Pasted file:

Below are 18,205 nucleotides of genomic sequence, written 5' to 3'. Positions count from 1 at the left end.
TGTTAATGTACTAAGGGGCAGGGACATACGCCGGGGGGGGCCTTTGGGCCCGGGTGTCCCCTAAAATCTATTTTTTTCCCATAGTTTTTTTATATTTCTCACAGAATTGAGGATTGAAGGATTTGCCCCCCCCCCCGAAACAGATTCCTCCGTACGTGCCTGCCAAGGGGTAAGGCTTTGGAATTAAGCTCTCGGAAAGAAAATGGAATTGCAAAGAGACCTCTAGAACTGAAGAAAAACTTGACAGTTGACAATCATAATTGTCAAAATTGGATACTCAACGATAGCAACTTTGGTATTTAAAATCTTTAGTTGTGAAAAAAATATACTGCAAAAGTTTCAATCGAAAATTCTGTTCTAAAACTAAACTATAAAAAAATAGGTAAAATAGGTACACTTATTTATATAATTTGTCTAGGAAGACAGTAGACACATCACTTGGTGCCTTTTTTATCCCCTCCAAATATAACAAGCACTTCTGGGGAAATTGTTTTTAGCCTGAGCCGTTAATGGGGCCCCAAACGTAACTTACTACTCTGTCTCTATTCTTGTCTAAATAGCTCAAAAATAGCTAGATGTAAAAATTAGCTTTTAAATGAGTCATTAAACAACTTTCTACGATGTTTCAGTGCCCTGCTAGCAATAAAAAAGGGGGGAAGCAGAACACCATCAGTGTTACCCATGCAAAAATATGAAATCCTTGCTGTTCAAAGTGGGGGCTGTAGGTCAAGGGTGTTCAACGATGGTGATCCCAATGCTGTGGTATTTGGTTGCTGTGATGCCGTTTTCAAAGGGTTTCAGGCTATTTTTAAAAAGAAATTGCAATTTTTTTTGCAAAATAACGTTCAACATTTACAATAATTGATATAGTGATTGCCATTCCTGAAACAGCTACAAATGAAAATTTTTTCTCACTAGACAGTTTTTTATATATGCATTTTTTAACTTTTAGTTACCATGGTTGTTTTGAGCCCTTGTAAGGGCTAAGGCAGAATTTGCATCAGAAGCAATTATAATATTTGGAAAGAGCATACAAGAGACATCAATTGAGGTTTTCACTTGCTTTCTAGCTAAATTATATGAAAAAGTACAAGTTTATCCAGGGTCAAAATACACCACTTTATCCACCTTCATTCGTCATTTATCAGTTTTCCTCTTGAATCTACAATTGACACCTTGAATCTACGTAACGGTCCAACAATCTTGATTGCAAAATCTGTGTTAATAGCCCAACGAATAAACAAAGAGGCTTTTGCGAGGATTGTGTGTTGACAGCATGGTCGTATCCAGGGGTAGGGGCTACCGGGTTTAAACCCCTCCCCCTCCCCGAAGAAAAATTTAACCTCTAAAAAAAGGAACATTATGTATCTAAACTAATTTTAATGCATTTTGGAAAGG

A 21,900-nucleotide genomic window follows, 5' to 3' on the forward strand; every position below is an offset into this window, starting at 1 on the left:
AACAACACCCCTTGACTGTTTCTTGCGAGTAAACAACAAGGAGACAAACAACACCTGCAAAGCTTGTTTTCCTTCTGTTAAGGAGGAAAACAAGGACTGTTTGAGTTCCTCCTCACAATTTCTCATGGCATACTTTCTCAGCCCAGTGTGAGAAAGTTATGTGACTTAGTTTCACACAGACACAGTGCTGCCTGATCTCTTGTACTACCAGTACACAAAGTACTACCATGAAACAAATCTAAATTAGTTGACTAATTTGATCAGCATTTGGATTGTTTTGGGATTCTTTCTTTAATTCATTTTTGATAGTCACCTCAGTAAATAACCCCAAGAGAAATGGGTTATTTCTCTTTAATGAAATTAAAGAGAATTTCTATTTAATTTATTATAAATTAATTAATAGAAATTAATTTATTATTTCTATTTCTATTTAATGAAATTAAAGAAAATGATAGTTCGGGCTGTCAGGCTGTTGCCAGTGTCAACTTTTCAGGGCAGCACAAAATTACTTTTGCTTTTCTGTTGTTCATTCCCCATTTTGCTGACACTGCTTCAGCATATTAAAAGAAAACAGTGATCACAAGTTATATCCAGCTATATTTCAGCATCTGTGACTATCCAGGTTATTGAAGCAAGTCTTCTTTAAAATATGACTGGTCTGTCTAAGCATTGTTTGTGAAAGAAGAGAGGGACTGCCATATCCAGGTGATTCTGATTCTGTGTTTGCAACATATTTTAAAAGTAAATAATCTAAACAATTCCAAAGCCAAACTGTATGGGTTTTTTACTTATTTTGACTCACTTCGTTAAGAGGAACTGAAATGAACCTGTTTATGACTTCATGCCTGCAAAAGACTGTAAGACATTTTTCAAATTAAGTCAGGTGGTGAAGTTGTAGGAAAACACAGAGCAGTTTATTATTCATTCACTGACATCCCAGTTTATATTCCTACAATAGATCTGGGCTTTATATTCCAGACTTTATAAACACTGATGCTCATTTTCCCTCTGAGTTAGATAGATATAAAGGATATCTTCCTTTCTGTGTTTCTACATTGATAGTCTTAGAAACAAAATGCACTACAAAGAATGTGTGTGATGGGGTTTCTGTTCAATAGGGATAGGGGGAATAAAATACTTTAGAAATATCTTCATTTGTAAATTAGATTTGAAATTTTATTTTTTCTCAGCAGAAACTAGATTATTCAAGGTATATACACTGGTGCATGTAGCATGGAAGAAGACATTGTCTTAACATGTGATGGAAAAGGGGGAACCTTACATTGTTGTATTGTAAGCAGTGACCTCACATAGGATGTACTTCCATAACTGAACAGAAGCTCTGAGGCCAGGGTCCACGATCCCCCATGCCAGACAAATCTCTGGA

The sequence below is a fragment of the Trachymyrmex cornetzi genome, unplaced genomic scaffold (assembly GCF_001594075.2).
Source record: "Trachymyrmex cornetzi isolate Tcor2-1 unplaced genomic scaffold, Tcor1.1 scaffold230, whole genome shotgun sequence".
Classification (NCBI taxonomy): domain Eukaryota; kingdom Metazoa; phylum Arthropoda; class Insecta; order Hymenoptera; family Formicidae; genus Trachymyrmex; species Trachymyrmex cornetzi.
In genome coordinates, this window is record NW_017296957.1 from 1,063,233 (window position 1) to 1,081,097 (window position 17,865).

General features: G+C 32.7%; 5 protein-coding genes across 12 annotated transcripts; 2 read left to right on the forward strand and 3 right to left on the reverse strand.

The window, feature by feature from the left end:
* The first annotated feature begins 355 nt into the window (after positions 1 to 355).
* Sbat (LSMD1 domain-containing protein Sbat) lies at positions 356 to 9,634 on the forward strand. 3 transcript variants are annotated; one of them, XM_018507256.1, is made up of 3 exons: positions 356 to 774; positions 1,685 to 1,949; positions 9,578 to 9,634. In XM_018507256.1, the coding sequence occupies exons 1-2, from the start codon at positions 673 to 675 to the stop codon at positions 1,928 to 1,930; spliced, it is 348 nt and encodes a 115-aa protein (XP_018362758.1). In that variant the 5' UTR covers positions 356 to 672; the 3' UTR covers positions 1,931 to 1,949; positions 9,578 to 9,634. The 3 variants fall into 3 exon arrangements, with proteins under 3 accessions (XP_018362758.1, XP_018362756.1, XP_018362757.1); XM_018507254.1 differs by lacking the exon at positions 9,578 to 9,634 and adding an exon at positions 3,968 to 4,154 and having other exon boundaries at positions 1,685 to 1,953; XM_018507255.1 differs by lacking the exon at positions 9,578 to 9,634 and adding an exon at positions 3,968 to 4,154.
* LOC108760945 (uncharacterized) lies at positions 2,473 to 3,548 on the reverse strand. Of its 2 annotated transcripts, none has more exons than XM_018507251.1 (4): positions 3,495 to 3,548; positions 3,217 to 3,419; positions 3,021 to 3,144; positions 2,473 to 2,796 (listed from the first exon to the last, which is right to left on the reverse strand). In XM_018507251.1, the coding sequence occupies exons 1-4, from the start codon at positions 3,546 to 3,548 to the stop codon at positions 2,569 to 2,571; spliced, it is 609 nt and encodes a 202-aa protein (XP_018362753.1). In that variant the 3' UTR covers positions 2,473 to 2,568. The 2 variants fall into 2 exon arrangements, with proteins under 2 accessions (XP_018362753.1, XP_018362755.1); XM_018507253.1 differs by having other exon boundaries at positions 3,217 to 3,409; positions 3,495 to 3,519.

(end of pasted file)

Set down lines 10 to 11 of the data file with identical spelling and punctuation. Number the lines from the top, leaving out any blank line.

The window, feature by feature from the left end:
* The first annotated feature begins 355 nt into the window (after positions 1 to 355).